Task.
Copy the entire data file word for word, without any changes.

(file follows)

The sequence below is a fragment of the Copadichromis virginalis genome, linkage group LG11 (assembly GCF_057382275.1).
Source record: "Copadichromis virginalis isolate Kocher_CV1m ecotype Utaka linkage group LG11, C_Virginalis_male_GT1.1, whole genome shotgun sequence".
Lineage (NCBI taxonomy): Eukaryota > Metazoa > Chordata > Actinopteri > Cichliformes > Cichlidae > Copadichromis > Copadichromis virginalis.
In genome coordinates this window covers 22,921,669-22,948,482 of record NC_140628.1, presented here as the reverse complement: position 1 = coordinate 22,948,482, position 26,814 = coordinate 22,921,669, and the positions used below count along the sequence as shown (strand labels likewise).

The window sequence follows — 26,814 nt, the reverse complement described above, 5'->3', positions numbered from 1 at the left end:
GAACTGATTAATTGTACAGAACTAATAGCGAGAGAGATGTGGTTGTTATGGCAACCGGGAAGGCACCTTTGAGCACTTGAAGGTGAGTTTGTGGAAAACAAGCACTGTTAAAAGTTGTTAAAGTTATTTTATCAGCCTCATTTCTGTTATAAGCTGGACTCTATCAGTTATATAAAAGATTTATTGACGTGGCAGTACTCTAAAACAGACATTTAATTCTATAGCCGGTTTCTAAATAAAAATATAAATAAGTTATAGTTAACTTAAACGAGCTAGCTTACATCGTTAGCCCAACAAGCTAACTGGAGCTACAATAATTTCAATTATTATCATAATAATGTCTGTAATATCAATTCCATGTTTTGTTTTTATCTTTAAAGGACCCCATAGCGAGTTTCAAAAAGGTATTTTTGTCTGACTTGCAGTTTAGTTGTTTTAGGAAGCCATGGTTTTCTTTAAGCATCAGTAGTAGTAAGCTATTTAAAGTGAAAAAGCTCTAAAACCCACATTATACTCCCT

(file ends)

The sequence below is a fragment of the Copadichromis virginalis genome, linkage group LG11 (assembly GCF_057382275.1).
Source record: "Copadichromis virginalis isolate Kocher_CV1m ecotype Utaka linkage group LG11, C_Virginalis_male_GT1.1, whole genome shotgun sequence".
Lineage (NCBI taxonomy): Eukaryota > Metazoa > Chordata > Actinopteri > Cichliformes > Cichlidae > Copadichromis > Copadichromis virginalis.
In genome coordinates this window covers 22,921,669-22,948,482 of record NC_140628.1, presented here as the reverse complement: position 1 = coordinate 22,948,482, position 26,814 = coordinate 22,921,669, and the positions used below count along the sequence as shown (strand labels likewise).

The window sequence follows — 26,814 nt, the reverse complement described above, 5'->3', positions numbered from 1 at the left end:
GAACTGATTAATTGTACAGAACTAATAGCGAGAGAGATGTGGTTGTTATGGCAACCGGGAAGGCACCTTTGAGCACTTGAAGGTGAGTTTGTGGAAAACAAGCACTGTTAAAAGTTGTTAAAGTTATTTTATCAGCCTCATTTCTGTTATAAGCTGGACTCTATCAGTTATATAAAAGATTTATTGACGTGGCAGTACTCTAAAACAGACATTTAATTCTATAGCCGGTTTCTAAATAAAAATATAAATAAGTTATAGTTAACTTAAACGAGCTAGCTTACATCGTTAGCCCAACAAGCTAACTGGAGCTACAATAATTTCAATTATTATCATAATAATGTCTGTAATATCAATTCCATGTTTTGTTTTTATCTTTAAAGGACCCCATAGCGAGTTTCAAAAAGGTATTTTTGTCTGACTTGCAGTTTAGTTGTTTTAGGAAGCCATGGTTTTCTTTAAGCATCAGTAGTAGTAAGCTATTTAAAGTGAAAAAGCTCTAAAACCCACATTATACTCCCT